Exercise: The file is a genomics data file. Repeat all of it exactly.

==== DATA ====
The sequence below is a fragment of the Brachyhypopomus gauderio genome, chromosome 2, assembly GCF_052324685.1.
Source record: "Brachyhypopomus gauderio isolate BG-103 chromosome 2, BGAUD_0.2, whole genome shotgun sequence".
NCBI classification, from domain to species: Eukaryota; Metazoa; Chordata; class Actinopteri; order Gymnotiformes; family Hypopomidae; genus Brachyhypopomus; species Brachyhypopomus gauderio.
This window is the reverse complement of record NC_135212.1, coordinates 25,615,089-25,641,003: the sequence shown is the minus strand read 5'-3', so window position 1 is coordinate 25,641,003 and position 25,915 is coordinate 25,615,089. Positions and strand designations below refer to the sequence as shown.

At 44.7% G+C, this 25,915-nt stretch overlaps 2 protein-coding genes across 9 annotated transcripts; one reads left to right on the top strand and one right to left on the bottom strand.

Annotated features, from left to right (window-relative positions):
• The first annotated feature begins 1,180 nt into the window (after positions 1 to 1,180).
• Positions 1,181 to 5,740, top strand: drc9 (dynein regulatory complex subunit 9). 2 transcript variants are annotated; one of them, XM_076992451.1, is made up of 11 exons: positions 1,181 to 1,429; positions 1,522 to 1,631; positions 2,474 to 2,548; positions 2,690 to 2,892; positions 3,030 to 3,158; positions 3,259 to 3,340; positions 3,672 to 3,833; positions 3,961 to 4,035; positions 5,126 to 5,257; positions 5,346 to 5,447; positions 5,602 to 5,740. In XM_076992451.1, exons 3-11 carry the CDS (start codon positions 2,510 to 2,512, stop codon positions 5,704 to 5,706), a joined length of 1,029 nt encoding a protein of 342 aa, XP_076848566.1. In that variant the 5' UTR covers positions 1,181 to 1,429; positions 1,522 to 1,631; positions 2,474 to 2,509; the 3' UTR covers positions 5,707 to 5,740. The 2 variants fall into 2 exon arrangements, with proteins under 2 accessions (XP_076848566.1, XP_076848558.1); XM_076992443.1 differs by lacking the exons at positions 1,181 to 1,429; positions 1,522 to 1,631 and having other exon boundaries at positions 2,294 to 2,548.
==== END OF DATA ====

The sequence below is a fragment of the Brachyhypopomus gauderio genome, chromosome 2, assembly GCF_052324685.1.
Source record: "Brachyhypopomus gauderio isolate BG-103 chromosome 2, BGAUD_0.2, whole genome shotgun sequence".
NCBI classification, from domain to species: Eukaryota; Metazoa; Chordata; class Actinopteri; order Gymnotiformes; family Hypopomidae; genus Brachyhypopomus; species Brachyhypopomus gauderio.
This window is the reverse complement of record NC_135212.1, coordinates 25,615,089-25,641,003: the sequence shown is the minus strand read 5'-3', so window position 1 is coordinate 25,641,003 and position 25,915 is coordinate 25,615,089. Positions and strand designations below refer to the sequence as shown.

At 44.7% G+C, this 25,915-nt stretch overlaps 2 protein-coding genes across 9 annotated transcripts; one reads left to right on the top strand and one right to left on the bottom strand.

Annotated features, from left to right (window-relative positions):
• The first annotated feature begins 1,180 nt into the window (after positions 1 to 1,180).
• Positions 1,181 to 5,740, top strand: drc9 (dynein regulatory complex subunit 9). 2 transcript variants are annotated; one of them, XM_076992451.1, is made up of 11 exons: positions 1,181 to 1,429; positions 1,522 to 1,631; positions 2,474 to 2,548; positions 2,690 to 2,892; positions 3,030 to 3,158; positions 3,259 to 3,340; positions 3,672 to 3,833; positions 3,961 to 4,035; positions 5,126 to 5,257; positions 5,346 to 5,447; positions 5,602 to 5,740. In XM_076992451.1, exons 3-11 carry the CDS (start codon positions 2,510 to 2,512, stop codon positions 5,704 to 5,706), a joined length of 1,029 nt encoding a protein of 342 aa, XP_076848566.1. In that variant the 5' UTR covers positions 1,181 to 1,429; positions 1,522 to 1,631; positions 2,474 to 2,509; the 3' UTR covers positions 5,707 to 5,740. The 2 variants fall into 2 exon arrangements, with proteins under 2 accessions (XP_076848566.1, XP_076848558.1); XM_076992443.1 differs by lacking the exons at positions 1,181 to 1,429; positions 1,522 to 1,631 and having other exon boundaries at positions 2,294 to 2,548.